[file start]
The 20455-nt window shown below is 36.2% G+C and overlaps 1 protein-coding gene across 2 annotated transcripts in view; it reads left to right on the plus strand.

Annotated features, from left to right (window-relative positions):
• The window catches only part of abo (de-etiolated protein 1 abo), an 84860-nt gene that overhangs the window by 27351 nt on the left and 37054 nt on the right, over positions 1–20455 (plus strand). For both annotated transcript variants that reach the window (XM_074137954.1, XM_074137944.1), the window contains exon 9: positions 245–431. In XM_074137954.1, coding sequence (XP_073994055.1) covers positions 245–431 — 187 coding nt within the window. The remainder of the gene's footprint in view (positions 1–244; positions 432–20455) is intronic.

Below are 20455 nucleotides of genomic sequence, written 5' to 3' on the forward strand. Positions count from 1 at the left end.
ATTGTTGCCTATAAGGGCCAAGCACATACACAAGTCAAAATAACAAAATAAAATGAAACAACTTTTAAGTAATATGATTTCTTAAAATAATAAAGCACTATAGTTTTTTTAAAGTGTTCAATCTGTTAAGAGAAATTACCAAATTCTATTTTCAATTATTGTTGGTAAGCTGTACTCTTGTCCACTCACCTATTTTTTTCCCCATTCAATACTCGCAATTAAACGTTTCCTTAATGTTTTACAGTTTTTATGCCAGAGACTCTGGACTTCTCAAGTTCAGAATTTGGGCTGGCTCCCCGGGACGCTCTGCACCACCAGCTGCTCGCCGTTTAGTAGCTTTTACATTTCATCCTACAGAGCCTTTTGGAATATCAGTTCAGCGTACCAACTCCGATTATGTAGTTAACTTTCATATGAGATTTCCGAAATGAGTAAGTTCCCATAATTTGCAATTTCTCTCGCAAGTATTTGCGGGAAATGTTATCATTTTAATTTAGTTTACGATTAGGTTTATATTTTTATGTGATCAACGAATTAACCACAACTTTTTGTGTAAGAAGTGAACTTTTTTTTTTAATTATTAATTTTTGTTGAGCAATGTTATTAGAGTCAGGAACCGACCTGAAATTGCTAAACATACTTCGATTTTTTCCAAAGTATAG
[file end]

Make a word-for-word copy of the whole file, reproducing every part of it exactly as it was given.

The 20455-nt window shown below is 36.2% G+C and overlaps 1 protein-coding gene across 2 annotated transcripts in view; it reads left to right on the plus strand.

Annotated features, from left to right (window-relative positions):
• The window catches only part of abo (de-etiolated protein 1 abo), an 84860-nt gene that overhangs the window by 27351 nt on the left and 37054 nt on the right, over positions 1–20455 (plus strand). For both annotated transcript variants that reach the window (XM_074137954.1, XM_074137944.1), the window contains exon 9: positions 245–431. In XM_074137954.1, coding sequence (XP_073994055.1) covers positions 245–431 — 187 coding nt within the window. The remainder of the gene's footprint in view (positions 1–244; positions 432–20455) is intronic.

Below are 20455 nucleotides of genomic sequence, written 5' to 3' on the forward strand. Positions count from 1 at the left end.
ATTGTTGCCTATAAGGGCCAAGCACATACACAAGTCAAAATAACAAAATAAAATGAAACAACTTTTAAGTAATATGATTTCTTAAAATAATAAAGCACTATAGTTTTTTTAAAGTGTTCAATCTGTTAAGAGAAATTACCAAATTCTATTTTCAATTATTGTTGGTAAGCTGTACTCTTGTCCACTCACCTATTTTTTTCCCCATTCAATACTCGCAATTAAACGTTTCCTTAATGTTTTACAGTTTTTATGCCAGAGACTCTGGACTTCTCAAGTTCAGAATTTGGGCTGGCTCCCCGGGACGCTCTGCACCACCAGCTGCTCGCCGTTTAGTAGCTTTTACATTTCATCCTACAGAGCCTTTTGGAATATCAGTTCAGCGTACCAACTCCGATTATGTAGTTAACTTTCATATGAGATTTCCGAAATGAGTAAGTTCCCATAATTTGCAATTTCTCTCGCAAGTATTTGCGGGAAATGTTATCATTTTAATTTAGTTTACGATTAGGTTTATATTTTTATGTGATCAACGAATTAACCACAACTTTTTGTGTAAGAAGTGAACTTTTTTTTTTAATTATTAATTTTTGTTGAGCAATGTTATTAGAGTCAGGAACCGACCTGAAATTGCTAAACATACTTCGATTTTTTCCAAAGTATAG